New York’s release of an initial data inventory paved the way for an inventory revision that was released in July 2014. In this second version of the document, New York revealed additional data sets that had been identified (without an explanation of how they had been found or why they had been initially overlooked), and it described the open data managers’ decision to remove 27 datasets from the list. While we appreciated the city’s willingness to openly point to the assets it was removing from being listed, we deplored its decision to remove them in the first place. It is better to know that data exist, even if they cannot be released openly to the public, than that they be hidden from a public accounting. For that reason, we advocate that data inventories serve as true inventories and contain a list of all data, whether public or private.
Montgomery County, Md.
In 2014, additional data inventory releases showed the broadening application of the principle. Just across the border from D.C., Maryland’s Montgomery County demonstrated national leadership at the county level when it published its inventory of openable data. We recently described its progress toward opening some of its more challenging data sets according to a clear data set release prioritization schedule — an achievement made possible by its comprehensive inventory. Montgomery County has been working to create a complete data inventory since mid-2013, committing enough time, resources and political will to the task to ensure that it was not just done, but done well. While its initial process to inventory data sets from its 28 departments, offices and agencies yielded over 300 datasets, the team overseeing the inventory process conducted an audit and identified an additional 200 data sets that should have been submitted. The inventory currently contains listings for over 550 data sets, including many that have not yet been released and for which data collection is not yet complete.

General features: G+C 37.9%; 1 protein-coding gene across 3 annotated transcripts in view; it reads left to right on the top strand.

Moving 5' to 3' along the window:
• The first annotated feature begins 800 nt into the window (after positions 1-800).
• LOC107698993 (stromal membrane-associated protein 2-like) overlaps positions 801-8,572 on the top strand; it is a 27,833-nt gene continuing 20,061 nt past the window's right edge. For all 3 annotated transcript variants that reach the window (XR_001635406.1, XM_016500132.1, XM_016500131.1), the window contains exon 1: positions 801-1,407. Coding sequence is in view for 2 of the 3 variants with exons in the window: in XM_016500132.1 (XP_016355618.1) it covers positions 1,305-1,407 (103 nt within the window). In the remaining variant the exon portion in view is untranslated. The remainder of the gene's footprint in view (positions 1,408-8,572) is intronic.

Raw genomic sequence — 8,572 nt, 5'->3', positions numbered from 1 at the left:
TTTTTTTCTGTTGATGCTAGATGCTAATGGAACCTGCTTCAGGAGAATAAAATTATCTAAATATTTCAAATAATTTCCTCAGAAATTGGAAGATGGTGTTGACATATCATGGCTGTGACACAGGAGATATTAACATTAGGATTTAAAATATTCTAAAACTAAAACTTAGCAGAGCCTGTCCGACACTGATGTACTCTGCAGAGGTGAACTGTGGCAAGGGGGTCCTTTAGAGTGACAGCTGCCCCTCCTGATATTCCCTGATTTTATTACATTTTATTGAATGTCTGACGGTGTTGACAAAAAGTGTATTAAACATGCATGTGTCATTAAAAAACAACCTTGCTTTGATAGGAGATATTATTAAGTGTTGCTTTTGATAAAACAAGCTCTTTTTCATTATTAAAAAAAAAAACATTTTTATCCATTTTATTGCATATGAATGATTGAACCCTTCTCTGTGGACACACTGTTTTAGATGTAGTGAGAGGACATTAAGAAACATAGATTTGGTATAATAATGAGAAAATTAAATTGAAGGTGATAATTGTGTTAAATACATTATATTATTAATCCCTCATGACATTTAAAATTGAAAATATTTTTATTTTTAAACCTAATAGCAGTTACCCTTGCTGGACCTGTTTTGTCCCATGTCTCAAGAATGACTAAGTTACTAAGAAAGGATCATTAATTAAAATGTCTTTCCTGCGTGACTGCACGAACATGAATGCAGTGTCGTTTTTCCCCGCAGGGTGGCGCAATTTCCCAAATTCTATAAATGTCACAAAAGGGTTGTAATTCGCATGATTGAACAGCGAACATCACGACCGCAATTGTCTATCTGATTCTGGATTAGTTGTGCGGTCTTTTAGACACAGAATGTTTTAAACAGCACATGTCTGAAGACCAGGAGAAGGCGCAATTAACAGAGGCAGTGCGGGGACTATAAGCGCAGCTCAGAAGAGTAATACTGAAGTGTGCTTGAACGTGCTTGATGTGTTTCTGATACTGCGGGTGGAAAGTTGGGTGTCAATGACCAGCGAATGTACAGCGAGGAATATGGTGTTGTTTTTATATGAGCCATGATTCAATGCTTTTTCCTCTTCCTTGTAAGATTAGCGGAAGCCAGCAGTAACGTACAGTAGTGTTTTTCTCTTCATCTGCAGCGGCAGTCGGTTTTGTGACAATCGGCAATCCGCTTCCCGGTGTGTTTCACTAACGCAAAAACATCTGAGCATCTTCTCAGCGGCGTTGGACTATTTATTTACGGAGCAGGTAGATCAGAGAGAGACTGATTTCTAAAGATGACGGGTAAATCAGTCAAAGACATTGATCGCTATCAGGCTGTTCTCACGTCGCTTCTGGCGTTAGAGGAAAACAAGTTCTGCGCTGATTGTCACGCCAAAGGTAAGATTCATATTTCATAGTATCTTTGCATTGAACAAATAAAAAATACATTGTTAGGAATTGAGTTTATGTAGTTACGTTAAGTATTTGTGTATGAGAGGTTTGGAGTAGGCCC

Philadelphia has also shown itself to be a national leader in the field of government data inventories. We tracked its progress in developing a data release prioritization method that was based on a comprehensive ongoing census of city data. In its first exploration of city-held data, the Philly open data team was able to identify over 150 data sets that had already been published by the city. The team uncovered a further list of over 60 datasets that had not yet been published (and ongoing inventory process for 12 additional city departments will inevitably reveal more unpublished data.) By exploring the value, difficulty and cost of publication of each data set from the full list, the open data team was able to demonstrate that the great majority of low cost/low complexity data has already been published, while the majority of the data sets left to be published contained data that was assessed as being highly complex and costly to release. These insights can help open data advocates in other places understand what might be driving the order of data release in their governments.